"How did one lawmaker get this far?"
As one-half of the legislative branch of our democratic system of government, the House of Representatives plays a crucial role in implementing the constitutional mandate for the State to promote a “just and dynamic social order that will ensure the prosperity and independence of the nation and free the people from poverty through policies that provide adequate social services, promote full employment, a rising standard of living, and an improved quality of life for all.”
Effective leadership of the House requires the Speaker to be able to unite 250 lawmakers from various districts and party-list groups as well as political parties behind the President’s priority legislative agenda. The Speaker must also listen to what opposition lawmakers are saying as part and parcel of democratic discourse.
More important, from where we sit, is that the Speaker must be able to earn the trust and respect of his colleagues.
When the 18th Congress convened last year, the Speakership was contested by at least three or four lawmakers. But when it seemed that no one wanted to give up the fight, the President stepped in and suggested a term-sharing deal between the two frontrunners.
Under the term-sharing deal, Taguig Rep. Alan Peter Cayetano would sit as Speaker of the House for the first 15 months, while Marinduque Rep. Lord Allan Jay Velasco would take over the post for the remaining 21 months.
Capiz Rep. Fredenil Castro raised a valid point in his privilege speech last September 22 when he said that one who wants to be the Speaker cannot quietly sit in one corner and wait for the post to be handed to him on a silver platter.
Alluding to Velasco who has relied on his term-sharing agreement with Cayetano to sit as the next Speaker , Castro said: “He did not work, he did not contribute, he did not defend this House, he did not lead. So why expect us to follow him?”
Castro pointed out: “It was his mistake to think that he could just do nothing in 15 months and then just one day appear in Congress to claim the speakership as if it was his birthright.”
Cayetano enjoys a distinct advantage over Velasco in track record and experience in public office.
Cayetano’s legislative skills were honed early on. At age 22, when he was still in law school, he emerged as the youngest and number one municipal councilor in Taguig City.
Afterward, he won a seat in the House as representative of the lone district of Taguig-Pateros. There, he earned praises for his eloquence and strong stand against graft and corruption.
After completing three terms in Congress, Cayetano ran for senator in 2007 and won. He chaired the Blue Ribbon Committee and exposed several corruption scandals.
In 2013, on his second term, he was elected Senate Majority Floor Leader and chaired the Senate committee on rules. In 2016, he was designated chair of the Senate foreign relations committee.
Cayetano’s legislative record is impressive. He was the main author of 43 bills, six of which were passed into law. Among these are the Public Employment Service Office (PESO) Act, Anti-Money Laundering Act of 2001, Overseas Absentee Voting Act of 2003, Expanded Senior Citizens Act of 2010, Strengthening the Magna Carta for PWDs, and the Domestic Workers Act (Kasambahay) Law.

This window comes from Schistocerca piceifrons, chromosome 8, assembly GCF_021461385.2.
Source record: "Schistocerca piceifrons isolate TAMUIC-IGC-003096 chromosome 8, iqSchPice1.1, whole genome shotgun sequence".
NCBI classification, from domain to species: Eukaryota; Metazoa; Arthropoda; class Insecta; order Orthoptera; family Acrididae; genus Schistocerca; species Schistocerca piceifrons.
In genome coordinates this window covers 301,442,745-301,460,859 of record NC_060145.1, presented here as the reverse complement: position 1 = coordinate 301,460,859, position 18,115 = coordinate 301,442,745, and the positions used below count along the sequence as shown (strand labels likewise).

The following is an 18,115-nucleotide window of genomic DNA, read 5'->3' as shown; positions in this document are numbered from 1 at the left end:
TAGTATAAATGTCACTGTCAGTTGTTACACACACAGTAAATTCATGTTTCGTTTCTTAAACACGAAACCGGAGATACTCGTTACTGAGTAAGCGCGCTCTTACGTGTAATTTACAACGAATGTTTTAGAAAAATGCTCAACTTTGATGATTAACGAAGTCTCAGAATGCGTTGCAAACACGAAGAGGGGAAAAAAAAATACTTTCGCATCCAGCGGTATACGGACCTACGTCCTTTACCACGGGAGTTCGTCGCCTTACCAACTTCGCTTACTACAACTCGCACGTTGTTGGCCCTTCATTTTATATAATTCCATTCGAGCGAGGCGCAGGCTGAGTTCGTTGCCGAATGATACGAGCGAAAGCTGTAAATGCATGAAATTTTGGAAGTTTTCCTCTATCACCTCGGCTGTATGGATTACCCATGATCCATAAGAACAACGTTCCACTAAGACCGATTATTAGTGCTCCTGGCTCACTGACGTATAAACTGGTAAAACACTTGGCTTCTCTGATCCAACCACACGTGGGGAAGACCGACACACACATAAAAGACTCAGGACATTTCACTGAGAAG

Cayetano’s political career reached a new high when he was chosen as Rodrigo Duterte’s running mate in the 2016 presidential elections.
Apart from being a veteran legislator, Cayetano also served as Secretary of Foreign Affairs in the Duterte Cabinet. Here, he managed to protect the national interests in the international community while striving to maintain cordial relations with other countries.
In the Pulse Asia survey conducted in the first week of December last year—less than six months into his term as Speaker—Cayetano emerged as the third most trusted official in government, garnering a trust rating of 76 percent or an increase of 14 percentage points from his 62 percent rating in September.
As Speaker, Cayetano managed to get lawmakers to pass the 2020 national budget in only 20 working days. He also helped steer the passage of the President’s tax reform packages and economic priority bills, as well as the Bayanihan to Heal As One Act and the Bayanihan to Recover as One Act aimed at addressing the Covid-19 public health crisis.
As for Velasco, his track record leaves much to be desired. He practiced law in the Supreme Court office of his father, former Associate Justice Presbitero Velasco Jr. He later assumed the post of provincial administrator of Marinduque and headed the provincial chapter of the Integrated Bar of the Philippines.
At present, Velasco leads the House Committee on Energy. But this body does not appear to have passed any significant bill thus far to advance the interests of the energy sector.
We understand that Velasco was offered by Cayetano the position of Deputy Speaker so he could prove his leadership skills, but he chose to turn it down. Last week, he said that he preferred to keep quiet out of respect for Cayetano but his deafening silence on pressing national issues showed that he is simply unprepared to take on the awesome responsibility of uniting lawmakers and leading the House in crafting laws that would benefit the nation in the years to come.
We therefore ask: How did he get this far with nothing more than overweening ambition and meager accomplishments?